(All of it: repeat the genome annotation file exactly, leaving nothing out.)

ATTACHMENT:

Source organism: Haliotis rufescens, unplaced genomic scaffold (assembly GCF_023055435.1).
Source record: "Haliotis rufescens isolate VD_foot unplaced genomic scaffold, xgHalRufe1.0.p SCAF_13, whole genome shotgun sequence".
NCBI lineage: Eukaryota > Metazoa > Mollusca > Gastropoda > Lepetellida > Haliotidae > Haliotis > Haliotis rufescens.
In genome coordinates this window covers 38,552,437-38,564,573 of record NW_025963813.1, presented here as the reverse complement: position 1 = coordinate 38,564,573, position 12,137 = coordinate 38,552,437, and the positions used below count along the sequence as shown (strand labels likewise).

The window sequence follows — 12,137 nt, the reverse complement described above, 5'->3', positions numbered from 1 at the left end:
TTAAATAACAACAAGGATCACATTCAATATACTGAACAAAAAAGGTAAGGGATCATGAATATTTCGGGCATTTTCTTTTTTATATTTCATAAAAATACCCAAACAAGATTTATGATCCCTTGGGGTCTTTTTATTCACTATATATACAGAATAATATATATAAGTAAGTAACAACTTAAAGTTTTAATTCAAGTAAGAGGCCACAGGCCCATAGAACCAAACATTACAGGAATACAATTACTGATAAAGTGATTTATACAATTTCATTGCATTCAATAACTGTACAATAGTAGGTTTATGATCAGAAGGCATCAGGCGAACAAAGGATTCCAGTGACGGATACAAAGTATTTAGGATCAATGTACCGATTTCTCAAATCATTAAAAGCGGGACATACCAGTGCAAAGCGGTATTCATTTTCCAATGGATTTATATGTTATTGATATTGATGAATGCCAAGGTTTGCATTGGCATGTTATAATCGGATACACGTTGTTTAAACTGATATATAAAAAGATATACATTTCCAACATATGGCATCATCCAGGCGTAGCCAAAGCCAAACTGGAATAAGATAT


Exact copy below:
Source organism: Haliotis rufescens, unplaced genomic scaffold (assembly GCF_023055435.1).
Source record: "Haliotis rufescens isolate VD_foot unplaced genomic scaffold, xgHalRufe1.0.p SCAF_13, whole genome shotgun sequence".
NCBI lineage: Eukaryota > Metazoa > Mollusca > Gastropoda > Lepetellida > Haliotidae > Haliotis > Haliotis rufescens.
In genome coordinates this window covers 38,552,437-38,564,573 of record NW_025963813.1, presented here as the reverse complement: position 1 = coordinate 38,564,573, position 12,137 = coordinate 38,552,437, and the positions used below count along the sequence as shown (strand labels likewise).

The window sequence follows — 12,137 nt, the reverse complement described above, 5'->3', positions numbered from 1 at the left end:
TTAAATAACAACAAGGATCACATTCAATATACTGAACAAAAAAGGTAAGGGATCATGAATATTTCGGGCATTTTCTTTTTTATATTTCATAAAAATACCCAAACAAGATTTATGATCCCTTGGGGTCTTTTTATTCACTATATATACAGAATAATATATATAAGTAAGTAACAACTTAAAGTTTTAATTCAAGTAAGAGGCCACAGGCCCATAGAACCAAACATTACAGGAATACAATTACTGATAAAGTGATTTATACAATTTCATTGCATTCAATAACTGTACAATAGTAGGTTTATGATCAGAAGGCATCAGGCGAACAAAGGATTCCAGTGACGGATACAAAGTATTTAGGATCAATGTACCGATTTCTCAAATCATTAAAAGCGGGACATACCAGTGCAAAGCGGTATTCATTTTCCAATGGATTTATATGTTATTGATATTGATGAATGCCAAGGTTTGCATTGGCATGTTATAATCGGATACACGTTGTTTAAACTGATATATAAAAAGATATACATTTCCAACATATGGCATCATCCAGGCGTAGCCAAAGCCAAACTGGAATAAGATAT